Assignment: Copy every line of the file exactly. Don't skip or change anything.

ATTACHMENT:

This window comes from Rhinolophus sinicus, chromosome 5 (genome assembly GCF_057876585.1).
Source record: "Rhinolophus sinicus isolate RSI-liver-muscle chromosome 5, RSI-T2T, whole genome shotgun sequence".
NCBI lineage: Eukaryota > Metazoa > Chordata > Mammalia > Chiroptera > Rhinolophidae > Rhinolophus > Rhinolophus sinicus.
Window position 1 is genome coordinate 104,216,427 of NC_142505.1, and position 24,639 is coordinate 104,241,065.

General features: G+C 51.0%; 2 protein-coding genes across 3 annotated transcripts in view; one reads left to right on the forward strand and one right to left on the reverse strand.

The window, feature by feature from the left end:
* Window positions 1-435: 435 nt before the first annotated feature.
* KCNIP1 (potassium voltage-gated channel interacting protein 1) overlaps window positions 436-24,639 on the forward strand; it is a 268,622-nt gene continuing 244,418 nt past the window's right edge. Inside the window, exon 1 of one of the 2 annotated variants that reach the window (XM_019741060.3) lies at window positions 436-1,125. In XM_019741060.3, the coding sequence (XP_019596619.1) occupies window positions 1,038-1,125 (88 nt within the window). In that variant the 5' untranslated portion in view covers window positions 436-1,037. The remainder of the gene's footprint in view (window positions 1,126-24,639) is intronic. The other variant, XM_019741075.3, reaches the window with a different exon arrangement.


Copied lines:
This window comes from Rhinolophus sinicus, chromosome 5 (genome assembly GCF_057876585.1).
Source record: "Rhinolophus sinicus isolate RSI-liver-muscle chromosome 5, RSI-T2T, whole genome shotgun sequence".
NCBI lineage: Eukaryota > Metazoa > Chordata > Mammalia > Chiroptera > Rhinolophidae > Rhinolophus > Rhinolophus sinicus.
Window position 1 is genome coordinate 104,216,427 of NC_142505.1, and position 24,639 is coordinate 104,241,065.

General features: G+C 51.0%; 2 protein-coding genes across 3 annotated transcripts in view; one reads left to right on the forward strand and one right to left on the reverse strand.

The window, feature by feature from the left end:
* Window positions 1-435: 435 nt before the first annotated feature.
* KCNIP1 (potassium voltage-gated channel interacting protein 1) overlaps window positions 436-24,639 on the forward strand; it is a 268,622-nt gene continuing 244,418 nt past the window's right edge. Inside the window, exon 1 of one of the 2 annotated variants that reach the window (XM_019741060.3) lies at window positions 436-1,125. In XM_019741060.3, the coding sequence (XP_019596619.1) occupies window positions 1,038-1,125 (88 nt within the window). In that variant the 5' untranslated portion in view covers window positions 436-1,037. The remainder of the gene's footprint in view (window positions 1,126-24,639) is intronic. The other variant, XM_019741075.3, reaches the window with a different exon arrangement.